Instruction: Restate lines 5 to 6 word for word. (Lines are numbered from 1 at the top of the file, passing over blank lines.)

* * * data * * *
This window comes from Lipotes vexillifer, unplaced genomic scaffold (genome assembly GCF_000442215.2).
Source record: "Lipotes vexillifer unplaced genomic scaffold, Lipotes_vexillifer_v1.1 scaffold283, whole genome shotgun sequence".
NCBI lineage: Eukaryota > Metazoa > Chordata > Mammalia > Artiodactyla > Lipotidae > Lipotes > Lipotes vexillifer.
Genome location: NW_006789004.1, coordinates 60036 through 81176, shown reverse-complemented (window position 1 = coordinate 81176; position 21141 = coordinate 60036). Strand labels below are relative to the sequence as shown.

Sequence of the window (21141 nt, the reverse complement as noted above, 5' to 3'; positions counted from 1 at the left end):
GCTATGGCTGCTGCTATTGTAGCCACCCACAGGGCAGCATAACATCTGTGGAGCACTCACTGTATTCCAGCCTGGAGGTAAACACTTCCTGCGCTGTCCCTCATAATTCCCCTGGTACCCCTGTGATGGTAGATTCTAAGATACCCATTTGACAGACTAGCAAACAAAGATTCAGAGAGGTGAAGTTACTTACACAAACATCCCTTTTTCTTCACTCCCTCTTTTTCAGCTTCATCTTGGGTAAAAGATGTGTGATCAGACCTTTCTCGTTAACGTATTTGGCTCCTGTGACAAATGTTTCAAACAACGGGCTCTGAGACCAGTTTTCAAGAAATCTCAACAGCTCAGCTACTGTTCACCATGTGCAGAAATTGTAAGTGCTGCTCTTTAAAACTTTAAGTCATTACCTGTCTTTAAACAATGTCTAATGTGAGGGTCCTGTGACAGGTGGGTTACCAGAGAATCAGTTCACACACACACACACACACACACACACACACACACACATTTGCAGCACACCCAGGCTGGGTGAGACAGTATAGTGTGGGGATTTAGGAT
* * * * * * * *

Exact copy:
Sequence of the window (21141 nt, the reverse complement as noted above, 5' to 3'; positions counted from 1 at the left end):
GCTATGGCTGCTGCTATTGTAGCCACCCACAGGGCAGCATAACATCTGTGGAGCACTCACTGTATTCCAGCCTGGAGGTAAACACTTCCTGCGCTGTCCCTCATAATTCCCCTGGTACCCCTGTGATGGTAGATTCTAAGATACCCATTTGACAGACTAGCAAACAAAGATTCAGAGAGGTGAAGTTACTTACACAAACATCCCTTTTTCTTCACTCCCTCTTTTTCAGCTTCATCTTGGGTAAAAGATGTGTGATCAGACCTTTCTCGTTAACGTATTTGGCTCCTGTGACAAATGTTTCAAACAACGGGCTCTGAGACCAGTTTTCAAGAAATCTCAACAGCTCAGCTACTGTTCACCATGTGCAGAAATTGTAAGTGCTGCTCTTTAAAACTTTAAGTCATTACCTGTCTTTAAACAATGTCTAATGTGAGGGTCCTGTGACAGGTGGGTTACCAGAGAATCAGTTCACACACACACACACACACACACACACACACACACACATTTGCAGCACACCCAGGCTGGGTGAGACAGTATAGTGTGGGGATTTAGGAT